The Evolution of a Snowbike Trail.

 

First of all, is it a Snowbike, Snow bike, Fatbike, Fat Bike or FatBike?? All of the above?  I guess in writing about the big bikes, I’ve used about every version. Now that it is actually winter here in Wisconsin, I tend to favor snowbike.  As J so famously said to R, a rose by any other name… They are the big bikes with fat tires that love to go places normal bikes fear to tread (pun intended).  So where are those places to ride, those trails and how do they get there?

In theory, the original were made to be ridden almost in the winter where there really were no trails.  Now that we have hand them around for a while though, riders are beginning to dial in our snowbike trails to maximize the grin factor of every ride. In my rookie year on my Salsa Mukluk, I rode pretty much anywhere that was legal – ATV trails, closed snowmobile routes, up frozen rivers, rutted logging roads and occasionally on my home singletrack at Levis Mound.  At the time, I hadn’t put much thought into grooming those trails, with the exception of a quick packing with snowshoes before our Sweaty Yeti race.

That’s changed to some degree now. With more and more riders drinking the snowbike Kool Aid, there has been greater interest in riding the now snow-covered trails that we inhabit during warmer months.  That’s understandable, since a trail like Levis Mound, with miles of singletrack, would be great to explore with the addition of snow. The snow just adds a different challenge and makes a ride on familiar trails feel like the first time. Every time we take a rest break, talk seems to center on all the tracks and sign from not-so common animals we see during these snowy rides. Wolves are a favorite big predator, but ounce per ounce, fishers, ermine and weasels are some of the toughest and most beautiful denizens of the woods. Porkies, deer and sometimes even an early out of slumber bear can cross our paths, things we may miss during summer rides.  These cold weather rides offer something new and different. I think that’s why we have had no let up in ridership this winter.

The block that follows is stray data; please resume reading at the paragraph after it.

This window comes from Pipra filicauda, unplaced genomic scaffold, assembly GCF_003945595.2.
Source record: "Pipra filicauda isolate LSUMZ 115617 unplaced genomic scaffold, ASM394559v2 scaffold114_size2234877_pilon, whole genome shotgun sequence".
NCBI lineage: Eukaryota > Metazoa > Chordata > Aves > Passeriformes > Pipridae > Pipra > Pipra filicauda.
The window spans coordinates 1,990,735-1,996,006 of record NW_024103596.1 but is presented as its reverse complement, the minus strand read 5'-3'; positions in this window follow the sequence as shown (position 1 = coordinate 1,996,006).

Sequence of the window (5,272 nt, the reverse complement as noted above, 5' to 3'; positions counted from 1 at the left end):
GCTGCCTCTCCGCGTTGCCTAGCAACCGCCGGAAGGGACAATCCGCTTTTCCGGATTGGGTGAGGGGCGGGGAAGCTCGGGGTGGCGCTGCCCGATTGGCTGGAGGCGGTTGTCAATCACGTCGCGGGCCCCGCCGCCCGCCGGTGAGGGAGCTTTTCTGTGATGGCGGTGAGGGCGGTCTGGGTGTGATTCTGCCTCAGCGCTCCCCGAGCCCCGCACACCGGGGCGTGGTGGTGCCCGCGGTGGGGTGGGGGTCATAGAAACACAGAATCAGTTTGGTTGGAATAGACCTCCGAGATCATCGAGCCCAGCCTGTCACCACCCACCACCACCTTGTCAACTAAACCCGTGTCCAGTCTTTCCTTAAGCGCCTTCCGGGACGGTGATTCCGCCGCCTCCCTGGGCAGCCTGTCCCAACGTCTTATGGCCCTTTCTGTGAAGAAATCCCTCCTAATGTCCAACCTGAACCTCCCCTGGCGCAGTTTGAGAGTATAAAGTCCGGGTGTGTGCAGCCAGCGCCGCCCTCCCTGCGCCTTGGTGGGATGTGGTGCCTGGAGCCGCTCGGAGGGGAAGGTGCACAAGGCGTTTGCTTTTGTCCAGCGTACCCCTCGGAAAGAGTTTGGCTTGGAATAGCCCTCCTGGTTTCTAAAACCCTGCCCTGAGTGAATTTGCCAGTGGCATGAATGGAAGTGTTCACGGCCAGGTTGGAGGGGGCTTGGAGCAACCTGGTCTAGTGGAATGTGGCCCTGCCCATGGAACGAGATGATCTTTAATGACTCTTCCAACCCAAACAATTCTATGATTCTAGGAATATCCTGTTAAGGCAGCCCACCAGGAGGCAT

Even though snowbikes can forge through a lot, when snow depths reach more than several inches, the exponential effort of pedaling greatly reduces the fun factor.  The solution is to either ride somewhere else or groom the trail.  I have several close friends from Marshfield and the Black River Falls area who are all-in on the snowsbike specific trail scene. Unlike myself, they are mostly non-skiers, so being able to ride all year has been very attractive, and so they are more than willing to groom singletrack (I’m usually too busy grooming XC trails).  In a nutshell, a person has two choices when prepping fatbike trail, walk with snowshoe or ride a snowmobile.  At Levis, on the technical rocky and ledge clinging trails, snowshoeing is the only solution.  If we’re lucky, we can get on it when the temps are warmer, pack it down and let things cool down and harden.  These trails, even though minimal in length, are a hoot in winter, where snow and ice add in an extra challenge to bike handling skills.